A review of ‘Girl ‘Boss: looking at the glamorization of poverty

Aaliya Weheliye, Photo Editor

When I started watching the 2017 Netflix comedy Girlboss, I didn’t have high hopes. Based on the best-selling novel by Sofia Amoruso, it details the rise of Nasty Gal, a clothing brand built by the book’s author. While I couldn’t deny how interesting the story was of how the shop came to be and the irresistible charm of the quirky early 2000’s San Francisco setting, I saw an underlying issue. 

The show starts with Armoruso losing what I assume was her sixth job in six months and finding an eviction notice on her apartment. She decides to steal a rug and sleep in the park. While homelessness is usually never a choice, the show glamorizes her spontaneity of choosing to sleep in the park. She then wakes up and goes out to eat with her (surprise) very wealthy father. She refuses to accept money from her evidently rich dad, because she wants to “make it on her own.” Sofia chooses to live in poverty, when many others have no other choice. She makes comments about how she can’t afford food, but can afford a vintage skater jacket, and never uses food stamps. She chooses to dance around poverty because it makes her feel “self made,” when her dad has supported her most of her life. Later in the show, she develops a uterine cyst, which could be lethal and is taking a toll on her health. Despite her constant pain and fear caused by this, she rolls her eyes when her friend suggests she goes to the free clinic and says “I would never.” Her attempt to distance herself from poverty, yet displaying herself as poor, is not an uncommon occurrence.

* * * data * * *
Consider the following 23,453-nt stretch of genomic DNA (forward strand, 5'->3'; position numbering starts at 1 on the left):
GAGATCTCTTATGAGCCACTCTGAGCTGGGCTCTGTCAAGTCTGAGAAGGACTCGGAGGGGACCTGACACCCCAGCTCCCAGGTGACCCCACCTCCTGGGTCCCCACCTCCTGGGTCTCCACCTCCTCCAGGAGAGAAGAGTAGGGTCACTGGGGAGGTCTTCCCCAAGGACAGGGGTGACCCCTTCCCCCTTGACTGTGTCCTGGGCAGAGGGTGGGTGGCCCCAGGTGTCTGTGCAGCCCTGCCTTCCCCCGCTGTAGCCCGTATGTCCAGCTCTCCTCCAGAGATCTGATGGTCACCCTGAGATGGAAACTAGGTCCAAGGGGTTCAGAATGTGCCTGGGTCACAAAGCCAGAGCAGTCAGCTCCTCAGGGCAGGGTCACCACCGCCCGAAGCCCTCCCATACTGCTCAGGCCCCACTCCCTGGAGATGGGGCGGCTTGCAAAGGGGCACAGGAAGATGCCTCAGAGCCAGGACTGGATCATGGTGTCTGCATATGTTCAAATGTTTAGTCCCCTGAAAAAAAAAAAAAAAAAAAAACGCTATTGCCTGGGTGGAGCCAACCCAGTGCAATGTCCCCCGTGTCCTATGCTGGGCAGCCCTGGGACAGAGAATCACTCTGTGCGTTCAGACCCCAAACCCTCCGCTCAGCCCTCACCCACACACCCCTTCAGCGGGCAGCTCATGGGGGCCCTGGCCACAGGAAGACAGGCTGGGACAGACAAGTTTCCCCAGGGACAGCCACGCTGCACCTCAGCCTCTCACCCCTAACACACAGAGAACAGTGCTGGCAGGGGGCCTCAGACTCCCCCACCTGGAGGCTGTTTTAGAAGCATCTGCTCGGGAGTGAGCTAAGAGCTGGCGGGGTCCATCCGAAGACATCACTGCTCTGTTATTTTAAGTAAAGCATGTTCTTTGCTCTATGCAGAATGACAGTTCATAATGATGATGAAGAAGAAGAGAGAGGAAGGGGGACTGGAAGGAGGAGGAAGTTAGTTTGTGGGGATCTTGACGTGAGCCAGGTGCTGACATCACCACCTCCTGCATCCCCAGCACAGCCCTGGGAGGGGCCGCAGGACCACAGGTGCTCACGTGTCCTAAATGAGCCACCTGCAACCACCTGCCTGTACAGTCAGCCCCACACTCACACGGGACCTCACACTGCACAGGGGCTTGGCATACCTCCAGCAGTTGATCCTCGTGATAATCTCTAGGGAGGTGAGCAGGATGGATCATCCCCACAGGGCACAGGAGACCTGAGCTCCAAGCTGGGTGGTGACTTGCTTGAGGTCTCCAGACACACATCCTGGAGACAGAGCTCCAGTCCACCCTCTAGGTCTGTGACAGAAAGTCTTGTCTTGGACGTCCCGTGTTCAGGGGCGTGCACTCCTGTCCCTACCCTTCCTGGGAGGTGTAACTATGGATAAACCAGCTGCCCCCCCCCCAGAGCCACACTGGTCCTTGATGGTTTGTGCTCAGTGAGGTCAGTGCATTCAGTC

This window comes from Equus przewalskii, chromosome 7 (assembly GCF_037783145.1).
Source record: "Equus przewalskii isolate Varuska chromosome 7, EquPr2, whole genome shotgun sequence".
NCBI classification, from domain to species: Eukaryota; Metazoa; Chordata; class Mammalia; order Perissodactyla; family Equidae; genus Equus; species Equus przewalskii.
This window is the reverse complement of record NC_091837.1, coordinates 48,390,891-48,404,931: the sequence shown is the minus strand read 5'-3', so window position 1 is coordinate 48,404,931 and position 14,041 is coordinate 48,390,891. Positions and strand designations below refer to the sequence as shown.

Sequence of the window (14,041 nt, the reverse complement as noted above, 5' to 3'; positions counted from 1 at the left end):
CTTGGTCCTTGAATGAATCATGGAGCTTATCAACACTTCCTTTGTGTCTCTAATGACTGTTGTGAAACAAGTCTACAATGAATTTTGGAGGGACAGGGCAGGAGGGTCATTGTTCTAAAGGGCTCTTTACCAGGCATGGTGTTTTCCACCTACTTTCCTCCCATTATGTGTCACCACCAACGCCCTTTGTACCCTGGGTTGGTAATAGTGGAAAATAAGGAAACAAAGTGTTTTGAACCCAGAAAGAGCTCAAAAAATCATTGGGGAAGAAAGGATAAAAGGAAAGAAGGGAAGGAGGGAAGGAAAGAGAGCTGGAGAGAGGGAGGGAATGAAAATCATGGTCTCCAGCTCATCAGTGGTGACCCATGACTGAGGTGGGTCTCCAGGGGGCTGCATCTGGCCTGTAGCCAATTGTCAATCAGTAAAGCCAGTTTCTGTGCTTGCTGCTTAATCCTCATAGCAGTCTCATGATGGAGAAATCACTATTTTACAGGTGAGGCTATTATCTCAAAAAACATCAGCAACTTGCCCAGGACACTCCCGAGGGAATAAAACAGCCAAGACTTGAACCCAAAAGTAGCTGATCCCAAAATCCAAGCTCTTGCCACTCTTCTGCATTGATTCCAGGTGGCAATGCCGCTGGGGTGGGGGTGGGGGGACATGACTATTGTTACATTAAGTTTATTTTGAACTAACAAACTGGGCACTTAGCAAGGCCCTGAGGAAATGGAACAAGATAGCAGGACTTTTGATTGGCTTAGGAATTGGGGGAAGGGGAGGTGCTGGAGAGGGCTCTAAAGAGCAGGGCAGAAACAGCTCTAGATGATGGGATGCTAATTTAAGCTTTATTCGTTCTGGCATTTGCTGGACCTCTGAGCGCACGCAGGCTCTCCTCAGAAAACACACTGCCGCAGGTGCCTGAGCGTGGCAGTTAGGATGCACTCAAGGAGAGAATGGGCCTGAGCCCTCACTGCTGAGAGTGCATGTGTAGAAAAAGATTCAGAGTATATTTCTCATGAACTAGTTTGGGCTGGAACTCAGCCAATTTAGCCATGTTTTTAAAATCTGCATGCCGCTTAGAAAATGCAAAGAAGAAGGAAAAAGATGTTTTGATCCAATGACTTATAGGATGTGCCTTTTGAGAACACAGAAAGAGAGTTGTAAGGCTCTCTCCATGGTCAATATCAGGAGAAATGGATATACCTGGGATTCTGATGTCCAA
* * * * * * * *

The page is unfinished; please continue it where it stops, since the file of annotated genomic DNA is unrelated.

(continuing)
In the media, poverty is often glamourized. “The American Dream,” or the idea that you can pull yourself up by the bootstraps in any situation, is a common ideal. However, the reality is that in the U.S., upward mobility is incredibly difficult because poverty is cyclical—many times the poor stay poor as the rich get richer. Girlboss is a perfect example of the problem. It presents a  false narrative of what poverty actually looks like. Shows like Sex and The City glorifies poorness by portraying its characters as broke when, in many cases,  they are far from poor. We can thank the iconic Carrie Bradshaw for a quote to sum it all up: “When I first moved to New York and I was totally broke, sometimes I bought Vogue instead of dinner. I found it fed me more.” While this is obviously not literal, it shows how being poor is used as an accessory, or a lifestyle in media, rather than an inescapable reality. It’s especially common for it to be used by white women in the media. It’s almost an aesthetic for them to be poor, but only in a certain way. Having only thrifted or vintage clothes, only eating junk food and still staying a size two. It furthers the unrealistic standards for women to be physically perfect regardless of their situation. It’s hard to watch women displayed as poor with washboard abs, clear skin, and a perfect wardrobe with no outfit repeated regardless of supposed lack of funds. We can turn on our favorite sitcoms and see the main characters living off of junk food because it’s the only food they can afford, when they have a new pair of Steve Madden heels every episode. This completely ignores the reality of many impoverished people living in food deserts, or neighborhoods with no fresh food options. This causes a myriad of health issues such as heart failure, obesity, diabetes and gives them a shorter life span. This is what I would like to call ‘choice poverty.’ While real poverty is never a choice, these characters are shown as poor when it makes them more dynamic characters, and not when it comes to the not so pretty part of poverty. These shows use being poor as a character trait, rather than an actual condition they have to face.